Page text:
One 4 and one 5 star rating for “The Fallen Shall Rise” on Amazon

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The Fallen Shall Rise, my latest SciFi novella published by Starry Eyed Press as part of the 224-verse series has only been available for a week. It already has two Amazon ratings, one 4-star and one 5-star.

I won’t post the entire review, but it says in part:

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Book Review of “Leviathan Falls”

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Cover of the novel “Leviathan Falls”

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This is it. I just finished the ninth and final book in the Expanse novel series Leviathan Falls by James S.A. Corey (really Daniel Abraham and Ty Franck). I checked it out of my local public library like all the others. It’s a new book, so I put a hold on it December 1st and finally got my hands on it February 9th. I have to give it back after two weeks, so I’m pushing things a little.

The quality of the series held up, which is important. I’ve read a lot of book series that started out great and then fizzled at the end. That’s usually because the author (or publisher) decides that they’ll make more money on more books people like, but don’t have a clear vision of the end from the beginning.

I’m not sure Abraham and Franck did either when they wrote the first in the series. Some things got a little repetitive in some of the stories. It seemed for a while that going from an earlier book to a later book meant the disasters got bigger and worse. That didn’t happen this time around, but there’s definitely a resolution. There’s not a lot of room for the characters to reappear in the long haul except Amos and maybe Jim. No, no spoilers but I’m not above dolling out a few hints.

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Coming Soon from Starry Eyed Press: “The Fallen Shall Rise”

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Promotional image for “The Fallen Shall Rise” by James Pyles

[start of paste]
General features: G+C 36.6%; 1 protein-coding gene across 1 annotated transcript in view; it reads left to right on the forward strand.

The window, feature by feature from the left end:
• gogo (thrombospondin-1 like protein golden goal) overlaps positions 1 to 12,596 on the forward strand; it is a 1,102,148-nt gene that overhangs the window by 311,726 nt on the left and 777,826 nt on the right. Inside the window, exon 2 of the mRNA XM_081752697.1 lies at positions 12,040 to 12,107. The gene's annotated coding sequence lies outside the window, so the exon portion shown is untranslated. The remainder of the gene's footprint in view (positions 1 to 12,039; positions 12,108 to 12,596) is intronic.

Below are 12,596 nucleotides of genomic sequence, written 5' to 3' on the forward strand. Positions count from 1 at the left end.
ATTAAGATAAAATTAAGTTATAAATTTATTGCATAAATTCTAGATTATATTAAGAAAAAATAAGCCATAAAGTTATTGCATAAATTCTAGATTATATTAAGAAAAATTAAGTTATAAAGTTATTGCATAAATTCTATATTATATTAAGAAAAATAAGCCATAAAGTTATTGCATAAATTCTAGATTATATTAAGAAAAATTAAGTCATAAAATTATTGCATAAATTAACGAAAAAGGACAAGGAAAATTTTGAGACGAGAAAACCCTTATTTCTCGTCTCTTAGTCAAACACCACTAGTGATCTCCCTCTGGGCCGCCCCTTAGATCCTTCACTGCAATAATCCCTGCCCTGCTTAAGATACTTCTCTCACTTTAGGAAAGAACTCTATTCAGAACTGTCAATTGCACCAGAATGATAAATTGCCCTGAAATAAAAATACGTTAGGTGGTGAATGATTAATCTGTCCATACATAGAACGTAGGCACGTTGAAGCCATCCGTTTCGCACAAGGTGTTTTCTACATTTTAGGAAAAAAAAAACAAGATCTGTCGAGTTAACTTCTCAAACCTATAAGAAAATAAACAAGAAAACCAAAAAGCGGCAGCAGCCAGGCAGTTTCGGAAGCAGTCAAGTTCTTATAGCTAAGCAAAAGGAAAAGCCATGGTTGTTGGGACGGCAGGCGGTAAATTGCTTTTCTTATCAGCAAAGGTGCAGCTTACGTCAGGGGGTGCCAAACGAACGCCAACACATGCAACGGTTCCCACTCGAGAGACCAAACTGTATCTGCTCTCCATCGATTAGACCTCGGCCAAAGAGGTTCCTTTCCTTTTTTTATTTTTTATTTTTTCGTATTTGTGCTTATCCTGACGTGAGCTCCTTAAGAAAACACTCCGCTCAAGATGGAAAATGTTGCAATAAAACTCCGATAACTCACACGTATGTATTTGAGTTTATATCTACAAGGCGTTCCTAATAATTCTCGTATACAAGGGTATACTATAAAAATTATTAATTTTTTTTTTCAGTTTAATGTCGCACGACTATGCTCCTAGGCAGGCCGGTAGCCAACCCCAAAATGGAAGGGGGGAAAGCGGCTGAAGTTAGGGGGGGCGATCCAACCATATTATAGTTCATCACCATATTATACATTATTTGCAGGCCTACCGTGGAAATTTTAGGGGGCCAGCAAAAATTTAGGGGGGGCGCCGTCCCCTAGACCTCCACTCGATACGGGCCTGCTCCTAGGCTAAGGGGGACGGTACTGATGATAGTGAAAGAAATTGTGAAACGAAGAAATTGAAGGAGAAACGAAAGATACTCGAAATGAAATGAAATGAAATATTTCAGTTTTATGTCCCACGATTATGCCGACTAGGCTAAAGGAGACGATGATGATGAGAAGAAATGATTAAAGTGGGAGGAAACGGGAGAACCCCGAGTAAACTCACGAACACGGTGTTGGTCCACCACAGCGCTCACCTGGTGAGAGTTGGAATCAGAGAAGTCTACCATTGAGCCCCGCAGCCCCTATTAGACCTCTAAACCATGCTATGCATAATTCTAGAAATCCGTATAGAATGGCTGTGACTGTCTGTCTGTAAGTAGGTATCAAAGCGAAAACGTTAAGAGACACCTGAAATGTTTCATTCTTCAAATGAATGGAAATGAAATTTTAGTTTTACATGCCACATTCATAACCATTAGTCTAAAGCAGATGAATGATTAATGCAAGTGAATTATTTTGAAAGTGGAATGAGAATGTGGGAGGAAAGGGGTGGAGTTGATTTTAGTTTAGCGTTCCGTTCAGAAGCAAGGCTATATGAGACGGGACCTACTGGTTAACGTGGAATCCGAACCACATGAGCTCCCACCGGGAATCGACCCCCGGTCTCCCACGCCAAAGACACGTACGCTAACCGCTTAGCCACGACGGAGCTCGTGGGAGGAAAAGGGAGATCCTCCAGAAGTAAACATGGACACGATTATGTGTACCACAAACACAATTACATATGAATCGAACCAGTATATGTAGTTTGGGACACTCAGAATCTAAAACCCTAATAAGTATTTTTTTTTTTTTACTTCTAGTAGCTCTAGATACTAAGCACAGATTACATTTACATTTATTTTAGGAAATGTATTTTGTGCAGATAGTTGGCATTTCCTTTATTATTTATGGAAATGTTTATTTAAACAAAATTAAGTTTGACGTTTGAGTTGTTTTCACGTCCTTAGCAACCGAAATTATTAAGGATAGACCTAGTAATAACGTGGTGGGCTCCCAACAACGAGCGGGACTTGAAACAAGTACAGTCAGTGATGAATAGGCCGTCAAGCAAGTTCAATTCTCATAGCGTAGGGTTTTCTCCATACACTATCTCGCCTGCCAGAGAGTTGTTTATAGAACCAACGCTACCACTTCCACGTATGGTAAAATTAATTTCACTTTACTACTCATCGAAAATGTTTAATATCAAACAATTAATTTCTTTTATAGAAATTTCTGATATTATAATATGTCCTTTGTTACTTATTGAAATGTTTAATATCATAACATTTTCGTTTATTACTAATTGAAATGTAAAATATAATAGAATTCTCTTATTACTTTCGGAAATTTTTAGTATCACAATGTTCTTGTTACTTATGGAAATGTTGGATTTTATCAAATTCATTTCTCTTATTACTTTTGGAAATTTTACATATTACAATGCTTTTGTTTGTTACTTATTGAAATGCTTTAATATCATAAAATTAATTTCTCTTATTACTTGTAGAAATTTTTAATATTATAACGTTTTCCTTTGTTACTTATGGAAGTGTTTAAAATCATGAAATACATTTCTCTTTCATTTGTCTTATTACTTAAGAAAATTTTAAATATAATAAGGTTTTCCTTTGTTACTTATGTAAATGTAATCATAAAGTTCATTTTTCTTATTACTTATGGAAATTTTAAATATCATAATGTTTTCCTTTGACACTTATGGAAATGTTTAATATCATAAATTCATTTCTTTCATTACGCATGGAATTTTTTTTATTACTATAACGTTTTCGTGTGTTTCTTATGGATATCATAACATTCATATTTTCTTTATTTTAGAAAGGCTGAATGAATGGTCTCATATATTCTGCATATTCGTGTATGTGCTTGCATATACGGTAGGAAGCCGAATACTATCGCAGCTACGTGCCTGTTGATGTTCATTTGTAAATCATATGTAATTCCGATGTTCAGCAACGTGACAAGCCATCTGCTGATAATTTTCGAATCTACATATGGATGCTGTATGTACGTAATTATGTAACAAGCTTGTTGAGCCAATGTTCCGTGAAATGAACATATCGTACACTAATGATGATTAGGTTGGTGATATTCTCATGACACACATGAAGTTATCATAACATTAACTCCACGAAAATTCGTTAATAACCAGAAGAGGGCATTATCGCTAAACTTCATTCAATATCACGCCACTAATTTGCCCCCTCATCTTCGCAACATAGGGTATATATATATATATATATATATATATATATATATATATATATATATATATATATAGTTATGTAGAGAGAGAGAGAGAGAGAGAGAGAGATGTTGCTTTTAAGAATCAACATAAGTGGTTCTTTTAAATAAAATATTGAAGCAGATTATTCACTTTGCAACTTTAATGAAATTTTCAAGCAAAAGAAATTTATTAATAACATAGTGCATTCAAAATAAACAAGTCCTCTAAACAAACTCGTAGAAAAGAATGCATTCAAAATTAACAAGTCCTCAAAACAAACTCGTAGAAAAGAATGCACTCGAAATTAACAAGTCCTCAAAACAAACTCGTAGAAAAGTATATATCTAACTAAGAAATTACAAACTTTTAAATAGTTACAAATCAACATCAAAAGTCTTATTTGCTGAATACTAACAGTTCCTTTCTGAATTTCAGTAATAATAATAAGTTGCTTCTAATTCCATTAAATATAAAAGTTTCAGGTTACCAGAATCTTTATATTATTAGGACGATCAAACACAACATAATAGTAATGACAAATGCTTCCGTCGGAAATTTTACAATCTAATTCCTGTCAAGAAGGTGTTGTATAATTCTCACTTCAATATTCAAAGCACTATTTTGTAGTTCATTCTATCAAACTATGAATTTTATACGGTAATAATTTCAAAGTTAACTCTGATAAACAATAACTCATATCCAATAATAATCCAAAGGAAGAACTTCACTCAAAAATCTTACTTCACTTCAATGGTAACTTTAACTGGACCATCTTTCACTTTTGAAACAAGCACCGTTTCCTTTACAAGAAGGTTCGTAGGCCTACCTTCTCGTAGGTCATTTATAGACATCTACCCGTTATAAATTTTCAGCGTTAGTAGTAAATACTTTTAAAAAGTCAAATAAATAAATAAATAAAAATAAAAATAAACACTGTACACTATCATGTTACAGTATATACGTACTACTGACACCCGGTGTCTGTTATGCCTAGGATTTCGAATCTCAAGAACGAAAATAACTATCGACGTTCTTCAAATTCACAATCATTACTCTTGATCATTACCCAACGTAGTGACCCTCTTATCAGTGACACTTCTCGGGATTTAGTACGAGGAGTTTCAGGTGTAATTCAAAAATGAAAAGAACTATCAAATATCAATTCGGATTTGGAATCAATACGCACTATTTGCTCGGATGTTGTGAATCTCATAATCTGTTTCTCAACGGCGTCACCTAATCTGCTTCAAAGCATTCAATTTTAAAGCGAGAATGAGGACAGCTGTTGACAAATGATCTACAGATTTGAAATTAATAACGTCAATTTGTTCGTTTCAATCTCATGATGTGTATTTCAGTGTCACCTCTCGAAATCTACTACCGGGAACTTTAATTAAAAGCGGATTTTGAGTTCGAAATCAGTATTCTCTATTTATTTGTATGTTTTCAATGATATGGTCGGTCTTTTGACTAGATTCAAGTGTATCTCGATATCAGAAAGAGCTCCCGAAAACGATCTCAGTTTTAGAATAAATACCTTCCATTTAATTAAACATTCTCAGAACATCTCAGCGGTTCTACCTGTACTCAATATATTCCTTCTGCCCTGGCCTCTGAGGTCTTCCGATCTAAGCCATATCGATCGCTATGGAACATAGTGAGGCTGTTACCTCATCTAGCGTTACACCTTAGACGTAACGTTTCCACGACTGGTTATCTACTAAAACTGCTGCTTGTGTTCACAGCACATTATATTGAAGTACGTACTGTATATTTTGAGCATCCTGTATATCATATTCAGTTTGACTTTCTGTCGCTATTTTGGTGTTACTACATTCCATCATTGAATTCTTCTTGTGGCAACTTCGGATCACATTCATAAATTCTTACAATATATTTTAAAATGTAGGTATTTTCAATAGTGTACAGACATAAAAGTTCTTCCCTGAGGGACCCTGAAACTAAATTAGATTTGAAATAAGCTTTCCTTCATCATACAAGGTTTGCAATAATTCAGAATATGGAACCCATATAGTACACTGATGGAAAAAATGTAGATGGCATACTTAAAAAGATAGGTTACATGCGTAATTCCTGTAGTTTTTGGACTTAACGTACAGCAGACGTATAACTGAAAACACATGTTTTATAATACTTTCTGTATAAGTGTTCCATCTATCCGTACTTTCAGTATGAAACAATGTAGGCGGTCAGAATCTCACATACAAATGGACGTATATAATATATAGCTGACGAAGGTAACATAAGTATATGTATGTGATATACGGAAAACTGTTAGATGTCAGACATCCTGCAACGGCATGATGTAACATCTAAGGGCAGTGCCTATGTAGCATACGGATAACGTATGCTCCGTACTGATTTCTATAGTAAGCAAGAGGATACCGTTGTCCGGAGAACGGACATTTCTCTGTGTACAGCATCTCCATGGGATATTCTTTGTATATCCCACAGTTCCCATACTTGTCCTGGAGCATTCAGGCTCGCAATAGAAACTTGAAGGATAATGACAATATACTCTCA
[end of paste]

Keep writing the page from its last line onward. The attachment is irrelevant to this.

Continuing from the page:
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This is a novella that was accepted for publication by Starry Eyed Press that I’m now able to talk about in more detail.

The tale takes place in a shared universe called the 224-Verse. My story “The Fallen Shall Rise” is set against a wider backdrop of galactic political intrigue and presents the mystery of why a civilization fell thousands of years ago.

An interview about my story conducted by the publishers will be forthcoming. In the meantime, here’s a small excerpt:

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“The Fallen Shall Rise” To Appear in the 224-Verse

Andromeda Galaxy

Andromeda Galaxy captured with a Celestron cpc1100 from the Israeli Desert by Deddy Dayag 9 July 2019

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I now have permission to discuss a small novella that has recently been accepted by Starry Eyed Press for their 224-Verse series.

First, a little background from their 224-Verse page:

What is the 224-Verse?

The 224-Verse is an interconnected fictional universe set within the sprawling starscape of Galaxy NGC 224 – Andromeda.

In terms of sheer size, Andromeda is 220,000 lightyears across and is home to a trillion stars and roughly four-trillion planets.

So the “verse” is a shared set of stories set in the Andromeda galaxy, potentially over hundreds of thousands of years of time and 220,000 lightyears of space. But that’s not it.